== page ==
Mercury, non-mercury (liquid in glass), or bimetallic thermometers with analog displays, for general and application-specific use, with various temperature-range capacities and accuracies; may be traceable or certified to international standards.
In 1714, the mercury-in-glass thermometer was invented in Europe by physicist Daniel Gabriel Fahrenheit. Typically, the mercury is contained in a reservoir that opens to narrow glass tube. The distance that the mercury flows into the tube is dependent on the temperature to which the thermometer is subjected. The space above the mercury may be filled with air or an inert gas, or it may be a partial vacuum.
Thermometers are calibrated by exposing them to a known temperature and then marking the height of the mercury at that temperature. For example, one might calibrate to the freezing temperature of water (0°C or 32°F) by placing the thermometer in a mixture of ice and water. Then the thermometer could be submerged in boiling water to determine the point where the water changes from a liquid to a vapor (100°C or 212°F).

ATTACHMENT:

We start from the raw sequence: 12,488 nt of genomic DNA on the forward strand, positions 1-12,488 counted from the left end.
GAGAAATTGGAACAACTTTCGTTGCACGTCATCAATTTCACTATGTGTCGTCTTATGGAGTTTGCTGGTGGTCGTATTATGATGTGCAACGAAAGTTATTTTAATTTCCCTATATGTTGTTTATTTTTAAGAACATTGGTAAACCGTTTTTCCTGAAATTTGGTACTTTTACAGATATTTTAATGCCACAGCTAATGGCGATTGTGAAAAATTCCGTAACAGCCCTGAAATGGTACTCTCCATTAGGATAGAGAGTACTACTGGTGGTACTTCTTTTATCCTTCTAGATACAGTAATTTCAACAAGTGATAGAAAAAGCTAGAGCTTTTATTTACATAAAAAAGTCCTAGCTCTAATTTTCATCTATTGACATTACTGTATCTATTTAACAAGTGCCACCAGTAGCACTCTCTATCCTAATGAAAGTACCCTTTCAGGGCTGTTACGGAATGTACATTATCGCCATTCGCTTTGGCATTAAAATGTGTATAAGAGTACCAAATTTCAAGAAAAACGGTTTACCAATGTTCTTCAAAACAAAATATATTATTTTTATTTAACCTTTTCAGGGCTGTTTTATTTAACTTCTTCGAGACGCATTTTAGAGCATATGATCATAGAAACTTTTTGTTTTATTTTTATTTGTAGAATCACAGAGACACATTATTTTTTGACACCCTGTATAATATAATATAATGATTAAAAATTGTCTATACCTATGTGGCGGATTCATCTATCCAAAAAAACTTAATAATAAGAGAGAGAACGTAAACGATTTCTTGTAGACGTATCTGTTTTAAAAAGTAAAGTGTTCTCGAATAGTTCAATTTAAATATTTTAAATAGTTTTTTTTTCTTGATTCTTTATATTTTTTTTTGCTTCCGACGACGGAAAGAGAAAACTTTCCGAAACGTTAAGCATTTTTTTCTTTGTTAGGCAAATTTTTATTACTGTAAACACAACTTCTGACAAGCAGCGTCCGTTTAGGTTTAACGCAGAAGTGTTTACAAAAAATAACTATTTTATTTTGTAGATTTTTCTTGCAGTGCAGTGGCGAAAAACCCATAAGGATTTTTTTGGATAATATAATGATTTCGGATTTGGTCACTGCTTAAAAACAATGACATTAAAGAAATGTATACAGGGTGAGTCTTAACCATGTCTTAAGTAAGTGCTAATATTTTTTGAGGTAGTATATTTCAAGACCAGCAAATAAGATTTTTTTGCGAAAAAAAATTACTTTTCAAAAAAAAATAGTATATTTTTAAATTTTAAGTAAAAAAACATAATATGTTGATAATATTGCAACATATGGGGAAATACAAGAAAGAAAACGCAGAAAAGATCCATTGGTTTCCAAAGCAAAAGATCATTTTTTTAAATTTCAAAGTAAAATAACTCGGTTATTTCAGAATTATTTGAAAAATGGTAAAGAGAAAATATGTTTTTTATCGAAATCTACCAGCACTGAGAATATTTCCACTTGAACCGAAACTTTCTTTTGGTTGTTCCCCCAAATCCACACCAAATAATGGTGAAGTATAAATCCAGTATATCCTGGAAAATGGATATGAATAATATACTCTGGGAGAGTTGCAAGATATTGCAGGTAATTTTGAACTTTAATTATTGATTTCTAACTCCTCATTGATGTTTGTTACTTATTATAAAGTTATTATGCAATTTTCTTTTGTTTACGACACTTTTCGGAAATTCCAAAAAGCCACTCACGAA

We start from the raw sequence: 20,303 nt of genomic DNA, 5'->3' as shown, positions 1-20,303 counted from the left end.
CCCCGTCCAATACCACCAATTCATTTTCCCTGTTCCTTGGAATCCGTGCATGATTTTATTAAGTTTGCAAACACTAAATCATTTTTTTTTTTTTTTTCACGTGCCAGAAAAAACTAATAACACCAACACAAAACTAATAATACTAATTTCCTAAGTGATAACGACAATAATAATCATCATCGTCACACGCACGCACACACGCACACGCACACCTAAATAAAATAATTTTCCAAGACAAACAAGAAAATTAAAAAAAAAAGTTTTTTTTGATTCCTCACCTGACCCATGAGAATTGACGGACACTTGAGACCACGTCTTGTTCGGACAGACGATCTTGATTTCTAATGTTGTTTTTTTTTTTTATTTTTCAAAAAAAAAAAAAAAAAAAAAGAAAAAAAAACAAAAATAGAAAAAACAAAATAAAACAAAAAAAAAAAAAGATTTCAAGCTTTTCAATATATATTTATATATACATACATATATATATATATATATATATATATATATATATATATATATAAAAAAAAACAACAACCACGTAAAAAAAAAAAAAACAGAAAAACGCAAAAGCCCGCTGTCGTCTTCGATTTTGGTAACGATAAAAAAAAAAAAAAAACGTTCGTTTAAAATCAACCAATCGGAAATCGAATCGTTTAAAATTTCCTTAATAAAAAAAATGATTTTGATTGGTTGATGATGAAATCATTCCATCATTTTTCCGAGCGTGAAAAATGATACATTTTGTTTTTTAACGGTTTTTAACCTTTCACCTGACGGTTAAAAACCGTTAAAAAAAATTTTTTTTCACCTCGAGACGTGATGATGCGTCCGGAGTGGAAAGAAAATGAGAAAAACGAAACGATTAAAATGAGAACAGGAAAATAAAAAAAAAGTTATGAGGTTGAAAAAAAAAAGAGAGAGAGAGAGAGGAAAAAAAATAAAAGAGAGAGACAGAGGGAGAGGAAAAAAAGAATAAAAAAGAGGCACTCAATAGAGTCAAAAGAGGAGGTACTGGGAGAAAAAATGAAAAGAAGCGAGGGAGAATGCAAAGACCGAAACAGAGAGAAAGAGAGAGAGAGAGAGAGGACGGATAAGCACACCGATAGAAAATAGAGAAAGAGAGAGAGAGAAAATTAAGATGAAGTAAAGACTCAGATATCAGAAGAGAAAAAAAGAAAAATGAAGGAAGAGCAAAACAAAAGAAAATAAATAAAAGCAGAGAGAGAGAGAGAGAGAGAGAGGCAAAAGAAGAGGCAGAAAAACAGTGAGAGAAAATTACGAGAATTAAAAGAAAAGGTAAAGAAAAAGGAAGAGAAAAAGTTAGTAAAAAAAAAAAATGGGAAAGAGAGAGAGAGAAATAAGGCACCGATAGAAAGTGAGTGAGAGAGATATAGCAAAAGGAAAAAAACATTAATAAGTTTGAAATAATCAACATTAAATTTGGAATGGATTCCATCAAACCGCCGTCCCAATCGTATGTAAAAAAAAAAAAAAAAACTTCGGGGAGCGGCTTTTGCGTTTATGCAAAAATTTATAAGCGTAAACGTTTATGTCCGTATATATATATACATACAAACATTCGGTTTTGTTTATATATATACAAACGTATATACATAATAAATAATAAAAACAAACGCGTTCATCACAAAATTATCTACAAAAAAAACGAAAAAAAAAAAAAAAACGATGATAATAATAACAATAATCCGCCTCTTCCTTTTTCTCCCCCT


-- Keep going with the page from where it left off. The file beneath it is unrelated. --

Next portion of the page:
Mercury thermometers are still considered to be some of the most accurate temperature indicators. They can be used for a wide range of temperatures, from -37°C to 356°C (-35°F to 673°F). Modifications such as adding an inert gas above the mercury or replacing the glass with fused quartz can extend the upper temperature limit to as high as 800°C (1,470°F).
Mercury cannot be used below -38.83°C (-37.89°F), the temperature at which it becomes a solid. Moreover, nitrogen in the thermometer can flow down into the column and become trapped if the mercury solidifies, which makes the thermometer unusable. Use a thermometer that contains a mercury-thallium alloy for measuring lower meteorological temperatures – it will remain liquid to -61.1°C (-78.0°F).